When people think of dependents, they usually think of their own kids. However, if your grandchildren live with you, you might be able to claim them. Since every dependent you claim on your income taxes lowers your tax bill, you might be missing out on some tax savings if you don't.
To be your qualifying child, your grandchild must usually be under 19 years old. However, if she's a full-time student, the age limit increases to 24. If she's permanently disabled, there's no age limit. In addition, the child must live with you for at least half the year and can't have provided more than half her own support. Support includes all of the grandchild's expenses for the year, such as housing, clothes, medical care, transportation and entertainment.
If your grandchild doesn't meet the qualifying child test, you might still be able to claim him as a qualifying relative. Grandchild are one of the types of relatives whom the IRS doesn't require to live with you to meet the qualifying relative test. However, you must provide more than half your grandchild's support and your grandchild's gross income can't exceed $3,900 as of the 2013 tax year. Finally, you can't claim your grandchild under the qualifying relative criteria if he meets the qualifying child criteria for someone else.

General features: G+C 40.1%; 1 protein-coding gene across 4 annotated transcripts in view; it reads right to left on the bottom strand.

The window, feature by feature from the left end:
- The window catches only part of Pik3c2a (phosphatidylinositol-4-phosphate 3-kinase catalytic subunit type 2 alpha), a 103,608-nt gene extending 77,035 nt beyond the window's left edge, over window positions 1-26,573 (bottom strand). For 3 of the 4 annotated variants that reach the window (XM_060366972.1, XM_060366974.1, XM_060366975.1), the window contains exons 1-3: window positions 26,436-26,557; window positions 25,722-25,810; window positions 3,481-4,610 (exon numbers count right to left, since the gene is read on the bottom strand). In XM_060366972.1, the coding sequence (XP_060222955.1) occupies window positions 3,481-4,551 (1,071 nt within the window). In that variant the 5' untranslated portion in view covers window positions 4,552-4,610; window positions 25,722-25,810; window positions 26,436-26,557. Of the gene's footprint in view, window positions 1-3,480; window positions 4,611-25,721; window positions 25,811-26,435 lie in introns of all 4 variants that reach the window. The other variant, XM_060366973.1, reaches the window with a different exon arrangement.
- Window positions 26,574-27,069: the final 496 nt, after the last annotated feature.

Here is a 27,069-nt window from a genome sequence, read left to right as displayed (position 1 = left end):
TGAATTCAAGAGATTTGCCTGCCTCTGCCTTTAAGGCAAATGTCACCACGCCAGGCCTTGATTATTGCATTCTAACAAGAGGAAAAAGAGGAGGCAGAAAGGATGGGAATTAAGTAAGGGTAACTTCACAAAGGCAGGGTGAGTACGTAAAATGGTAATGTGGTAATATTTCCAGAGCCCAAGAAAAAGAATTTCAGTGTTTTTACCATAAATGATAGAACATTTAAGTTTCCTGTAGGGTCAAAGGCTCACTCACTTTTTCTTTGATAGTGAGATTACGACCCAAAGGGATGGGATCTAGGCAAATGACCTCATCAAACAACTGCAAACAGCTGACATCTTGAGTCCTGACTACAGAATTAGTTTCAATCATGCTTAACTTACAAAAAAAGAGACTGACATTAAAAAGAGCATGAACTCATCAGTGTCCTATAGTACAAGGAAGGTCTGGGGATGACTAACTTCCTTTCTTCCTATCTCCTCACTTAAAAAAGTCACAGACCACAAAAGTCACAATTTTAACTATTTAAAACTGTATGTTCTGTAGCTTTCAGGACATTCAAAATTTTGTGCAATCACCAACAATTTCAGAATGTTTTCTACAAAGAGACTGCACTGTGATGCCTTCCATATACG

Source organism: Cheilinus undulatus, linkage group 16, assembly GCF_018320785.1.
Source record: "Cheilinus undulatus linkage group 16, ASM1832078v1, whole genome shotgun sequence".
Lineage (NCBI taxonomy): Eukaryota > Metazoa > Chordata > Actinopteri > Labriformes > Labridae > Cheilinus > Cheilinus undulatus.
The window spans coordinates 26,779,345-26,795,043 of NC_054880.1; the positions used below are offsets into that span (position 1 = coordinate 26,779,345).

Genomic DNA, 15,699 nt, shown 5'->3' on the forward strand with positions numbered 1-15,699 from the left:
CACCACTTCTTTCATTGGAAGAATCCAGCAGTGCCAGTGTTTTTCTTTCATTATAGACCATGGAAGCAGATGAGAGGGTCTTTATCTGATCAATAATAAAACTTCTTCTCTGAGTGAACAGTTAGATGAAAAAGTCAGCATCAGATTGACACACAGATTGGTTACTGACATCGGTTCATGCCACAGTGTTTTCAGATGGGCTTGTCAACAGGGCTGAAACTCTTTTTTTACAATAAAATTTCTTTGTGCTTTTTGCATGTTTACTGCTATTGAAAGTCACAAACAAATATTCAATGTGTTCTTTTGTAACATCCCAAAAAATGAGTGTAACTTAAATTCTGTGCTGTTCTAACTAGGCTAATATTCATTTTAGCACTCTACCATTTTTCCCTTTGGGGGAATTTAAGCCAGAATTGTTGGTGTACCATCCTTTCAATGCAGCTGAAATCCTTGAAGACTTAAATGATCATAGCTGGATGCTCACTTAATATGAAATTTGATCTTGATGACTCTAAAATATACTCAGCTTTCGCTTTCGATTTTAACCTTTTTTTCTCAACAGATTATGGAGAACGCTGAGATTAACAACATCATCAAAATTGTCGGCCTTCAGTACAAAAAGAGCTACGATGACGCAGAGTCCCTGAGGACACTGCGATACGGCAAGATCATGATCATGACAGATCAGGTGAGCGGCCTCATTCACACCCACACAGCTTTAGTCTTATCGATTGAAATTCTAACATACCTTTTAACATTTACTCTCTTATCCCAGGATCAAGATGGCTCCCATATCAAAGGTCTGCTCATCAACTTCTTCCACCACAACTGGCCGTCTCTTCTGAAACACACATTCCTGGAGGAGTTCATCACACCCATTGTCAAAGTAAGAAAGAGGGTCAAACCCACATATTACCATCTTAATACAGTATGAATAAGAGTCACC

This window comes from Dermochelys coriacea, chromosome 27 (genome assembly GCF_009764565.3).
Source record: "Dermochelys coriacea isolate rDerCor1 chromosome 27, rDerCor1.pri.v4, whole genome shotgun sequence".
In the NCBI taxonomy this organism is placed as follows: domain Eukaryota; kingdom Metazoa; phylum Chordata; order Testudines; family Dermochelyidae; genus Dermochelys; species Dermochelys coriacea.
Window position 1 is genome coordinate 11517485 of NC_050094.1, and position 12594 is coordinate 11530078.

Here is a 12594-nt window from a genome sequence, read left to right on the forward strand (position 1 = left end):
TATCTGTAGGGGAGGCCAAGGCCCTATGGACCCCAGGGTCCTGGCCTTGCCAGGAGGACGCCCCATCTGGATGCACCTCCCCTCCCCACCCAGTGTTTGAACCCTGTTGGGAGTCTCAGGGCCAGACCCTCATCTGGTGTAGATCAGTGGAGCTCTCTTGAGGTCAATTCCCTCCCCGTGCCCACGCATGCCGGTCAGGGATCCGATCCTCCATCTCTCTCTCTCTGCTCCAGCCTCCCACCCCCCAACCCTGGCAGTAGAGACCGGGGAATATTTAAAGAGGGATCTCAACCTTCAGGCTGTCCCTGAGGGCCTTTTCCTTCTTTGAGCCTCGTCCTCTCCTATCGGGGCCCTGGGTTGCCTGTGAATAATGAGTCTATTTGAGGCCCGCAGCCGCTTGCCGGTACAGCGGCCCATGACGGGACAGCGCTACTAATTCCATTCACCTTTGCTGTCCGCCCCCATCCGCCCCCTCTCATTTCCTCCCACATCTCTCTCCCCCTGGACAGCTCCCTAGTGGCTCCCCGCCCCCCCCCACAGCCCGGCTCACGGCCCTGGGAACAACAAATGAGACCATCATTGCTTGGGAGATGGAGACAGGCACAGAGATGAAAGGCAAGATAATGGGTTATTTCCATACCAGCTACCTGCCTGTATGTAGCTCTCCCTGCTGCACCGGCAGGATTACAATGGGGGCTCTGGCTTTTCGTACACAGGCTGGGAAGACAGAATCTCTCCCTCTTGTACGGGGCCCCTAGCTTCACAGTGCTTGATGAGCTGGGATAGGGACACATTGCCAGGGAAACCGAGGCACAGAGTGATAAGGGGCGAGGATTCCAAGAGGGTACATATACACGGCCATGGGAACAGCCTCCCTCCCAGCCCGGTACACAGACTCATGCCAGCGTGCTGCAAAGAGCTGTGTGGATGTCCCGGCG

If multiple people qualify to claim a child as a dependent, the IRS has tiebreakers to determine who is entitled to the exemption. First, if the other person eligible to claim your grandchild is the child's parent, the parent wins. Second, if you and another person besides the child's parent are both eligible to claim the grandchild, the person with the higher adjusted gross income is entitled to the deduction. For example, if your grandchild qualifies as a qualifying child for both you and another grandparent, you get to claim her if your AGI is higher than the other grandparent's AGI.
If both you and your grandchild's parent are eligible to claim the child because you both meet the qualifying child criteria, the parent has the right to claim the child. However, the parent can allow you to claim the child, but only if you have a higher AGI. For example, say your son and grandson live with you, your son's AGI is $25,000 and yours is $35,000. Your son is entitled to claim the exemption because he is your grandson's parent. But, he could let you claim him instead because your AGI is higher. If your AGI was only $20,000 -- lower than your son's AGI of $25,000 -- you couldn't claim your grandchild even if your son didn't claim him and said that you could.
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